Wednesday, February 9, 2022

What Blue Means to Me

 Artists Reflect on this Groundbreaking Opera

From left: Joshua Stewart (The Son), Briana Hunter (The Mother), and Kenneth Kellogg (The Father). Credit: Philip Newton
The cast members of Seattle Opera's upcoming production of Blue shared with Seattle Opera the impact that performing this poignant new opera has had on their lives, both personally and professionally. This is the second of two posts on Why Blue Matters, in the artists' own words.

is the 2
020 winner of Best New Opera from the Music Critics Association of North America, created by librettist Tazewell Thompson (five NAACP Awards, plus two Emmy nominations) and composer Jeanine Tesori (Tony-winner known for Fun Home). Seattle Opera's Blue runs Feb. 26 & 27 and March 2, 5, 9, 11, & 12, 2022 at McCaw Hall. Tickets & info at

“I absolutely relate my real relationships with my friends to my relationship with The Father in Blue. I'm a huge sports fan and my closest friends and I go to sporting events all the time. We have wonderfully deep conversations. I am fortunate that I can pull from real life events and apply them to this opera. For instance, my wife and I are expecting (we are VERY EXCITED) and my friends gave me some incredible advice. They teased me some as well. My real-life experiences happen in the show!”

–Joshua Conyers, Policeman 3/Congregant 3

“I feel pretty much every emotion singing these roles. I really try to bring as much fun and lightheartedness but also sincerity as possible when I’m singing The Nurse. Partly because I know what’s coming, but partly because I get to share a great, comedic moment with the audience. Singing Girlfriend 1 pushes me every time I do it. The vocal range is kind of extreme but so is the emotional range. The first week of rehearsals for the premiere, my twin sister told me that she was going to have a baby. A Black boy. So, I have felt and continue to feel all those emotions as myself. As The Girlfriend in Act 1 and an aunt, I have the same hopes and wishes for my nephew as I have for The Son.”

–Ariana Wehr, The Nurse/Girlfriend 1/Congregant 1

From left: Ellaina Lewis (Girlfriend 2/ Congregant2), Ariana Wehr (The Nurse/Girlfriend 1/Congregant 1), Briana Hunter (The Mother), and Cheryse McLeod Lewis (Girlfriend 3/ Congregant 3). Credit: Philip Newton

“As an opera singer, I speak through many different characters—some iconic and heroic, even god-like. But with the contributions of new works like Blue into the mainstream of modern American Musical Theater, today's iconic figures are now being drawn from the lives of those more accessible to us. I believe Blue shines a light on the heroes who walk amongst us. Friends, family, extended communities of individuals who lift us up and support us. Each member empathizes with the unimaginable emotional turmoil inflicted upon this simple Black American family. Blue does not attempt to answer the longstanding complexities of race and violence that our nation has been grappling with for decades. Rather, it is an attempt to place us together in the same room of humanity, face to face, so that we may address these issues head-on...together.”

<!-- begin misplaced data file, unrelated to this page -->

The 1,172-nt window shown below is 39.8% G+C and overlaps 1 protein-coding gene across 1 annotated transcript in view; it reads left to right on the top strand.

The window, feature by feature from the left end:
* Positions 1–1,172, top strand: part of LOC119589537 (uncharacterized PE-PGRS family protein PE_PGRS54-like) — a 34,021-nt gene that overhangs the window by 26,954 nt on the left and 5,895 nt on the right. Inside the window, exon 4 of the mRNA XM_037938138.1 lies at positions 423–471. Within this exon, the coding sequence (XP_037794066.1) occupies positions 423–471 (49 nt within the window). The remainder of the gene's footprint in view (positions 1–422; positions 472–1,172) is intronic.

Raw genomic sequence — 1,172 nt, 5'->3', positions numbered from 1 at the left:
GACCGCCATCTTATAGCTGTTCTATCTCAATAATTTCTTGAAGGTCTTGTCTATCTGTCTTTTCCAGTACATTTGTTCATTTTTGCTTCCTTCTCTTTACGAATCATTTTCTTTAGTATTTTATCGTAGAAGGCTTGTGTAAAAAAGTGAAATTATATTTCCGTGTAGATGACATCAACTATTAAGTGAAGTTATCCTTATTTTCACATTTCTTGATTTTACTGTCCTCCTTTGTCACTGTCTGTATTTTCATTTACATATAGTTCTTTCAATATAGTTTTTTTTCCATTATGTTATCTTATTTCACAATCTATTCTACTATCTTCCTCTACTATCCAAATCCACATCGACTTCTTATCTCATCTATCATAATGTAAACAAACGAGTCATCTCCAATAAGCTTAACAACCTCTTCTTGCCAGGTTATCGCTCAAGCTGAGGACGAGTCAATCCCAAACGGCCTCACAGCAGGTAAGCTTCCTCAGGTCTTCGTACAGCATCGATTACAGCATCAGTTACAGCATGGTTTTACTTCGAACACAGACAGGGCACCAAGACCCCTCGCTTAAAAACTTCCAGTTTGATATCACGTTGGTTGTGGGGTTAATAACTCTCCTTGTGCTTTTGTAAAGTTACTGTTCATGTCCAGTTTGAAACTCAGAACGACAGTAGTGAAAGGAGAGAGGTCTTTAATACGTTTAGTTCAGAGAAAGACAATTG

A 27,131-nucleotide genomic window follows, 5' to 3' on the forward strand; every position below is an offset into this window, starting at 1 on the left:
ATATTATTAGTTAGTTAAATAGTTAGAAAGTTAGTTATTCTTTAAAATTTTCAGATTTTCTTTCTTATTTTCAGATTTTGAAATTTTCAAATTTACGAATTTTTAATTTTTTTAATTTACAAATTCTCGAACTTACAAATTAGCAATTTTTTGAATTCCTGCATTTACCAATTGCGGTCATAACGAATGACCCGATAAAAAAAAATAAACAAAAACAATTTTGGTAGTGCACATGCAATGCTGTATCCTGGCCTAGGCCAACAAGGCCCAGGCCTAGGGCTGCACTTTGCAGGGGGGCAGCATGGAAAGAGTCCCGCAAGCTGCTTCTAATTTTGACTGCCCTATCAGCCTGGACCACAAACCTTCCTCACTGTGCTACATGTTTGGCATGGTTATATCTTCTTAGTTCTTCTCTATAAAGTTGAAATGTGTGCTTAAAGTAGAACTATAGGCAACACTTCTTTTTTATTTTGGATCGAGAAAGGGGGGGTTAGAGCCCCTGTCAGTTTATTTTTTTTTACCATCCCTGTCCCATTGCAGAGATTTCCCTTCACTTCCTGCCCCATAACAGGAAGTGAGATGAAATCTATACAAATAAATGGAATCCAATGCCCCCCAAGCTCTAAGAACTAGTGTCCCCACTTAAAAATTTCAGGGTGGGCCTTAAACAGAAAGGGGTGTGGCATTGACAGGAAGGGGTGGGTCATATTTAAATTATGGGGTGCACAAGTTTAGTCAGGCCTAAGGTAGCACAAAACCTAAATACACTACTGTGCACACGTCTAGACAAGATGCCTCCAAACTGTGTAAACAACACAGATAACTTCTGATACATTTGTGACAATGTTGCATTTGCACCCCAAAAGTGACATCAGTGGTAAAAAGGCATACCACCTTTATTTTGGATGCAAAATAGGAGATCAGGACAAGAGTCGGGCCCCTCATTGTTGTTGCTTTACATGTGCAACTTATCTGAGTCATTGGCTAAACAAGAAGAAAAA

–Gordon Hawkins, The Reverend

“There are several scenes in Blue that make me proud. One occurs when I'm not even on stage, actually. The scene where The Mother talks about her love for The Father with her girlfriends is so touching. I mean, hearing a Black woman express her love for a Black man on the opera stage is absolutely stunning to me. Moreover, Jeanine Tesori’s musical setting is absolutely beautiful. It makes me proud to be a show husband. The hospital scene is another joyful scene. When I'm introduced to my son for the first time, I literally get flashbacks of when my actual son was born. Even though the baby is a prop—a doll baby—when I look in its eyes, I see my son. I relive all those emotions and feelings each time we perform the scene.”

–Kenneth Kellogg, The Father

From left: Camron Gray (Policeman 1/Congregant 1), Kenneth Kellogg (The Father), Korland Simmons (Policeman 2/ Congregant 2), and Joshua Conyers (Policeman 3/ Congregant 3). Credit: Philip Newton

“My favorite scene in the opera is the opening scene because it grabs you from the opening and takes you on a journey with The Mother and Girlfriends 1, 2, and 3. You really get to know them and the inner dynamics of their group and individual relationships. I think this scene grounds the entire opera in a true-to-life way. We all descend from women. Each of The Girlfriends represent the different faces of mothers, aunts, cousins, and sisters many of us know. This village of women brings the opera to life from beginning to end by empathizing each character and their role in the community. That is the magic of Blue—community and family.”

–Camron Gray, Policeman 1/Congregant 1

“Yes, I think the closeness is the hardest part of performing in Blue. It strikes a nerve for me as a reminder of the few times that I have had close encounters with police. It strikes a nerve for me as a reminder of the men in my family who have been incarcerated and who have struggled to live life outside the walls of a jail. It strikes a nerve for me as I remember protesting, here in Seattle, in the aftermath of George Floyd's murder. I cannot help but bring these stories with me onto the stage, in hopes that I can help create a space for the audience (and me) to continue rethinking the ways that we police Black and Brown bodies.”

–Korland Simmons, Policeman 2/ Congregant 2

“It is an honor to portray the special bond that Black women experience in our closest friendships. It is a special sisterhood that feels like family.”

–Cheryse McLeod Lewis, Girlfriend 3/ Congregant 3

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